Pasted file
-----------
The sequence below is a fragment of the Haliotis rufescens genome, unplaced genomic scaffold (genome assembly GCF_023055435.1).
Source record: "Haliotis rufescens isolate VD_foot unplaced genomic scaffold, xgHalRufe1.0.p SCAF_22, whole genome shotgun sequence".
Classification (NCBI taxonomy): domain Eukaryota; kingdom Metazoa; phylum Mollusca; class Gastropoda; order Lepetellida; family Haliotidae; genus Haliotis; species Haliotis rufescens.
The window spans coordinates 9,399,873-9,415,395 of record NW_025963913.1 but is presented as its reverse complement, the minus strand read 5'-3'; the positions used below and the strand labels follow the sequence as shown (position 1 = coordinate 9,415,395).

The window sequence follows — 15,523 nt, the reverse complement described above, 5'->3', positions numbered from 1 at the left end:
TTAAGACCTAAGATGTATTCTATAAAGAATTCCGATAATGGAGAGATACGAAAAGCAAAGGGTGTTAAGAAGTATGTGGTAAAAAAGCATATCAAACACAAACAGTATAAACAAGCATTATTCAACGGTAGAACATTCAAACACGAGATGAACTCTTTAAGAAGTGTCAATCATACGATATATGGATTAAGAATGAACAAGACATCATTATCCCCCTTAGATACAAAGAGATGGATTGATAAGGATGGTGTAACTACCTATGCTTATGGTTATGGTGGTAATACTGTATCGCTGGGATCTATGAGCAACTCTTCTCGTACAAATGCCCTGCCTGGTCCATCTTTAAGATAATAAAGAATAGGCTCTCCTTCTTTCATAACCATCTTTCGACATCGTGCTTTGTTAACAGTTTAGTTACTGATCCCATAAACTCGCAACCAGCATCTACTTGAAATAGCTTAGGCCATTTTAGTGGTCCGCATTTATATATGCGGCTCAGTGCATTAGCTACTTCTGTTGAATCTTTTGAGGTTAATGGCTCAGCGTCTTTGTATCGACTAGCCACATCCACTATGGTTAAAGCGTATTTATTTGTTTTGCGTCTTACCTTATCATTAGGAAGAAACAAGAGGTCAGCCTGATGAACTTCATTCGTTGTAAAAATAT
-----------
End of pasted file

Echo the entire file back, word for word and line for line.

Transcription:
The sequence below is a fragment of the Haliotis rufescens genome, unplaced genomic scaffold (genome assembly GCF_023055435.1).
Source record: "Haliotis rufescens isolate VD_foot unplaced genomic scaffold, xgHalRufe1.0.p SCAF_22, whole genome shotgun sequence".
Classification (NCBI taxonomy): domain Eukaryota; kingdom Metazoa; phylum Mollusca; class Gastropoda; order Lepetellida; family Haliotidae; genus Haliotis; species Haliotis rufescens.
The window spans coordinates 9,399,873-9,415,395 of record NW_025963913.1 but is presented as its reverse complement, the minus strand read 5'-3'; the positions used below and the strand labels follow the sequence as shown (position 1 = coordinate 9,415,395).

The window sequence follows — 15,523 nt, the reverse complement described above, 5'->3', positions numbered from 1 at the left end:
TTAAGACCTAAGATGTATTCTATAAAGAATTCCGATAATGGAGAGATACGAAAAGCAAAGGGTGTTAAGAAGTATGTGGTAAAAAAGCATATCAAACACAAACAGTATAAACAAGCATTATTCAACGGTAGAACATTCAAACACGAGATGAACTCTTTAAGAAGTGTCAATCATACGATATATGGATTAAGAATGAACAAGACATCATTATCCCCCTTAGATACAAAGAGATGGATTGATAAGGATGGTGTAACTACCTATGCTTATGGTTATGGTGGTAATACTGTATCGCTGGGATCTATGAGCAACTCTTCTCGTACAAATGCCCTGCCTGGTCCATCTTTAAGATAATAAAGAATAGGCTCTCCTTCTTTCATAACCATCTTTCGACATCGTGCTTTGTTAACAGTTTAGTTACTGATCCCATAAACTCGCAACCAGCATCTACTTGAAATAGCTTAGGCCATTTTAGTGGTCCGCATTTATATATGCGGCTCAGTGCATTAGCTACTTCTGTTGAATCTTTTGAGGTTAATGGCTCAGCGTCTTTGTATCGACTAGCCACATCCACTATGGTTAAAGCGTATTTATTTGTTTTGCGTCTTACCTTATCATTAGGAAGAAACAAGAGGTCAGCCTGATGAACTTCATTCGTTGTAAAAATAT